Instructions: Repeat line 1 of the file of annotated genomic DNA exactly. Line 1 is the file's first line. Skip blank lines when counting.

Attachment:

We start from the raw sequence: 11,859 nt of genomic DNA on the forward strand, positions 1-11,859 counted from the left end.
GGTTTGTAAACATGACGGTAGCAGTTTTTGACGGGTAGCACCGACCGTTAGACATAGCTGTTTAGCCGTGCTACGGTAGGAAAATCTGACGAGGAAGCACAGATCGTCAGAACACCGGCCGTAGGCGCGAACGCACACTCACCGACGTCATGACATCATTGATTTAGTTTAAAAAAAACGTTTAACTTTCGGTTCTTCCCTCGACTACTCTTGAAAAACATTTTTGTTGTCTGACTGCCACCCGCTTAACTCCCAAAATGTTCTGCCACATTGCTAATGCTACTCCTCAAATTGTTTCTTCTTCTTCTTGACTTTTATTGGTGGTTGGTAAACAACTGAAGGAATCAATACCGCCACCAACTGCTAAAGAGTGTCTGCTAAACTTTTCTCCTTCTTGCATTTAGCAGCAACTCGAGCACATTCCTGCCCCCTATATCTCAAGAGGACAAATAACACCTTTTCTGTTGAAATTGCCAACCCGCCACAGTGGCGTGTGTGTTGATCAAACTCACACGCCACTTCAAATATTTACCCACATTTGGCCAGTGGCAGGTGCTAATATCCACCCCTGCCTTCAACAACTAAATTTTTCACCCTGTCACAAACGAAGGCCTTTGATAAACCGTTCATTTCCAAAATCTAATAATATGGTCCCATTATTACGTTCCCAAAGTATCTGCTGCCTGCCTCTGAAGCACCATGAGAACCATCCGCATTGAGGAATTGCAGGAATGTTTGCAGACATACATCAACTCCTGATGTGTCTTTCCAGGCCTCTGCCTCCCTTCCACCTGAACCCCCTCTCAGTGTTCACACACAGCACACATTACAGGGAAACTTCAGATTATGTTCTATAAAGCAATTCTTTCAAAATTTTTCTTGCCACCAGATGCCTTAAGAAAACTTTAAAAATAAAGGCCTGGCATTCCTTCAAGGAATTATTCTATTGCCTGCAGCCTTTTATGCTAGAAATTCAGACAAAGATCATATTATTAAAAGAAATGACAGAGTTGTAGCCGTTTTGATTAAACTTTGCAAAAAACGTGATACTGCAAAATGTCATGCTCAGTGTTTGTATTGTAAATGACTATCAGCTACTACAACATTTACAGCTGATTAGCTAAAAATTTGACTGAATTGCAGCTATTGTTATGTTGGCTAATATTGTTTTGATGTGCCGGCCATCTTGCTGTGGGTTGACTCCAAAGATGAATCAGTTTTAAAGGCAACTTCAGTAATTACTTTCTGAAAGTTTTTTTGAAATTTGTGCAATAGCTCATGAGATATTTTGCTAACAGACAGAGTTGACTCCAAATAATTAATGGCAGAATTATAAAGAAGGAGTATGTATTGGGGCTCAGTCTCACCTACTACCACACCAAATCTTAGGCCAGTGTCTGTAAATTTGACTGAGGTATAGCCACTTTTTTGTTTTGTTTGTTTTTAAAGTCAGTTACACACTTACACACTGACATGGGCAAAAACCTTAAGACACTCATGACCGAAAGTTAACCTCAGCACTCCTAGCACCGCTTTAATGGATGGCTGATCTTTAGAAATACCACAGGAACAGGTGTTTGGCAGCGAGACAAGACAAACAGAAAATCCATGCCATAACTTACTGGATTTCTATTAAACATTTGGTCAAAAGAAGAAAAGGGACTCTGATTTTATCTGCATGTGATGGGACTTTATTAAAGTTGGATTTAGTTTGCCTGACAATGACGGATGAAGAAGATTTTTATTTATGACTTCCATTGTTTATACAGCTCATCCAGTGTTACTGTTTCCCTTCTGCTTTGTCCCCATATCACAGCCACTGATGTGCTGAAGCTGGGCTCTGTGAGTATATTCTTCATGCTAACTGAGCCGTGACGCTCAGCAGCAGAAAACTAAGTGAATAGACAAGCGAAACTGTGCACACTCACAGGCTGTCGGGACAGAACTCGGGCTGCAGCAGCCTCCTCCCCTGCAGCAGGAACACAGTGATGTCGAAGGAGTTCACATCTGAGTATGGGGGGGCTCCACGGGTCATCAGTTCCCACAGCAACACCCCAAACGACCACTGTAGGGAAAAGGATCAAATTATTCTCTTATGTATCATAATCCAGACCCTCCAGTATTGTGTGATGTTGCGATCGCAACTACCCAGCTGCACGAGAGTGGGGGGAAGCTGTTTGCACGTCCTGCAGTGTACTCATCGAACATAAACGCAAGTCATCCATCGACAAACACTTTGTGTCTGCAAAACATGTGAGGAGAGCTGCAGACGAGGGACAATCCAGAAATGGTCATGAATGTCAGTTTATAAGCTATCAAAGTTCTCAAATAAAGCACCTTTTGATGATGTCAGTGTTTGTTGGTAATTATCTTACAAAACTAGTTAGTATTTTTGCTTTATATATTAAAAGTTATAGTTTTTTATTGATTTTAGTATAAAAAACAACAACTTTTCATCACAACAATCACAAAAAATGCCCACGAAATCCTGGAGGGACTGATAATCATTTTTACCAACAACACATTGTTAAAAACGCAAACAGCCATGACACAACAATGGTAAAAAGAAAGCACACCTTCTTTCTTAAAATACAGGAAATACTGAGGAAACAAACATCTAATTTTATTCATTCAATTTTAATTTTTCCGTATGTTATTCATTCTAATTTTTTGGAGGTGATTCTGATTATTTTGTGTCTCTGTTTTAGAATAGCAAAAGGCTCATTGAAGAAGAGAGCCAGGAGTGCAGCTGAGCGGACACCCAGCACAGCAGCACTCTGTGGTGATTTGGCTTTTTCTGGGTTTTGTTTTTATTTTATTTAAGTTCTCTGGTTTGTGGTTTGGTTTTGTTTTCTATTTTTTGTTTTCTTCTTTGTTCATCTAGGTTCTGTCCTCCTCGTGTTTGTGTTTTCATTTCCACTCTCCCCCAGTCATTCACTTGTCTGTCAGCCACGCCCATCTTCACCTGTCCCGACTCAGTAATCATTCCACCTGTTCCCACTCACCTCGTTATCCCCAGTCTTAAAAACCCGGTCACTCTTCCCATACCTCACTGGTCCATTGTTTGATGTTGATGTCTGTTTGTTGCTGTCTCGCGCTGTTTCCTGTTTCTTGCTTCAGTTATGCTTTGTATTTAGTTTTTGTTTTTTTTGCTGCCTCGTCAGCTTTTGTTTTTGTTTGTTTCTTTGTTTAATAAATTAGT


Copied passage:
We start from the raw sequence: 11,859 nt of genomic DNA on the forward strand, positions 1-11,859 counted from the left end.